Safari: The Extraordinary Rules

Rule One: Sleep with the curtains open. Nothing beats an African sunrise, and the best way to experience it is from the comfort of your own bed, opening your eyes to a magnificent vista glowing in the morning light. Many safari lodges are designed specifically to make the most of the rising or setting sun, and even when there aren’t magnificent landscapes to admire, you never quite know what you might see taking an early morning stroll past your room.

Doro Nawas, Namibia

Doro Nawas, Namibia

Rule Two: Leave the pith helmet at home. Even though will provide endless amusement for your fellow safari goers (and ample opportunities for them to practice covert portrait photography), the days of the mighty pith helmet are past. A bush hat or any wide-brimmed hat will do nicely.

Rule Three: Cameras should be seen, but not heard. Nothing ruins the magic of a moment in the bush listening to an elephant’s rumble than the irritating snap and whirr of a camera. In these days of digital photography, the sound effects are rarely necessary and can really detract from the experience. Which leads us to…

Rule Four: Sometimes, cameras shouldn’t be seen either. Provided you’re spending more than a couple of days on safari (we usually recommend three as an absolute minimum) try at least one game drive without a camera in your hand. Even better, try a walking safari. You notice so much more of the sights, sounds and smells of the bush when you’re not seeing the whole thing through a camera screen. After all, if you wanted to see the bush through a screen, you can do it from your own arm chair with considerably less hassle and have David Attenborough for company.

Safari in the Masai Mara

Fighting lions near Karen Blixen Camp, Masai Mara

Rule Five: Don’t send Mother Nature a shopping list. If you come on safari with a shopping list of animals to tick off, you’re likely to be disappointed. We know one very unlucky girl who spent five days in the Masai Mara and didn’t see a single lion- stupendously unlucky, but it can happen. Instead, be open to whatever the bush may bring, and prepare to be delighted-whether it’s a sighting of a civet, battling giraffes, or ball-pushing dung beetles.  It’s invariably these travellers who end up watching lions battle for supremacy, or catching a river crossing of the Great Migration all to themselves.

Last, but not least, Rule Six: all rules are made to be broken…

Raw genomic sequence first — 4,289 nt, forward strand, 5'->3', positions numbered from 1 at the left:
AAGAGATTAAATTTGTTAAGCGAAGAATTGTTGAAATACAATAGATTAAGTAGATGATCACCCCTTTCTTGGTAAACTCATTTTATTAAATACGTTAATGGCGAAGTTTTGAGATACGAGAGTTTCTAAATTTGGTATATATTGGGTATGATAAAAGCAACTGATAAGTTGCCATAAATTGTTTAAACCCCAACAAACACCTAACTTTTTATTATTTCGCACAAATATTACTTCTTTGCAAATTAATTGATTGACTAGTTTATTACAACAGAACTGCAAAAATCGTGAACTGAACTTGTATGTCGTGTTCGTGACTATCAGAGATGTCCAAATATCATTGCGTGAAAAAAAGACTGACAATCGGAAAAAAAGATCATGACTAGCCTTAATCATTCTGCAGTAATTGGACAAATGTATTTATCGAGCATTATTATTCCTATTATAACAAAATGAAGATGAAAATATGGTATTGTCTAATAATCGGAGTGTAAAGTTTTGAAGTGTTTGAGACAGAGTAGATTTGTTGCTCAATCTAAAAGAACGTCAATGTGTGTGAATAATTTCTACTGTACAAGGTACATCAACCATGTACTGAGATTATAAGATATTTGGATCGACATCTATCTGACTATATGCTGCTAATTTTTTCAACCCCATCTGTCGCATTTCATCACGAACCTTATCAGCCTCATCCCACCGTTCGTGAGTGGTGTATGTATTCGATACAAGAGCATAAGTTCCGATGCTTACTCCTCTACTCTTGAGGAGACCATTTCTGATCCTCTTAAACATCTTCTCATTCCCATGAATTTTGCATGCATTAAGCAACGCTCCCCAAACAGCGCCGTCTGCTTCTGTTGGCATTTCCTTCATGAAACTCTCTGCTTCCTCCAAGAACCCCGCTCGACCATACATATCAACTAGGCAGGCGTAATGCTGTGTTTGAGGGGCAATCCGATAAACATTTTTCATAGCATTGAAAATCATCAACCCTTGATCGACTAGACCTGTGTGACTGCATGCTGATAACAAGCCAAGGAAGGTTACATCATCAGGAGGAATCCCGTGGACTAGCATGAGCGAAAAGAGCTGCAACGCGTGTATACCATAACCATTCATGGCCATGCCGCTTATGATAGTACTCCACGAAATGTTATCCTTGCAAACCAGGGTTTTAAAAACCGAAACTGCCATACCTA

My latest crush: Montusi Mountain Lodge

If you have a temper tantrum because you have to leave your lodge, it’s got to be pretty good right? To be fair, my sulks on leaving Montusi were between me, the grasses and the birds,  but I couldn’t help resenting the long drive and the perfectly blameless hire car that were to break me and Montusi apart. Why couldn’t the irritatingly efficient machine break down and leave me stranded, just for a day or two?

Night time at Montusi Mountain Lodge

Starlight at Montusi Mountain Lodge

My most recent trip to South Africa had got off to something of a rocky start, with unseasonal storms in almost every place I visited.  After a long drive through rural KwaZulu Natal  Montusi welcomed me with a cosy fire and vast windows that framed the lightening crackling along the top of the Drakensberg.

Opening my eyes the next morning to glorious sunshine and the sort of view you have to photograph (just so you can show off about it later) I headed for the peak of Mount Montusi. Hiking through meadows that smelled of wild mint and listening to the clanking cowbells only cemented my love for Montusi. Sadly, it seemed as if I had just a few brief stolen moments to admire the view and the bushman rock art (in the UK it’d be behind glass and a velvet rope, here it’s on an open cave wall), and then I had to leave.

Au Revoir Montusi, I’ll be back!

The signs of modern South Africa: A Road Trip around Kwa Zulu Natal

We love visiting Africa, especially on a self drive trip- it’s the best way to experience a country as locals do, rather than flying into remote luxury resorts and never seeing a local village or experiencing an elephant firmly blocking the road. Sometimes it can be exhausting, at others frustrating (a huge thank you to our wonderful client Calynne for putting up with crackly phone calls from deep in the bush), but generally, it’s just wonderful. Most recently we took a road trip around Kwa Zulu Natal and felt as if we’d finally discovered the soul of South Africa (as someone else said- “KZN is where Africa starts…”) Rather than droning on ourselves, just click to let the signs of modern South African speak for themselves…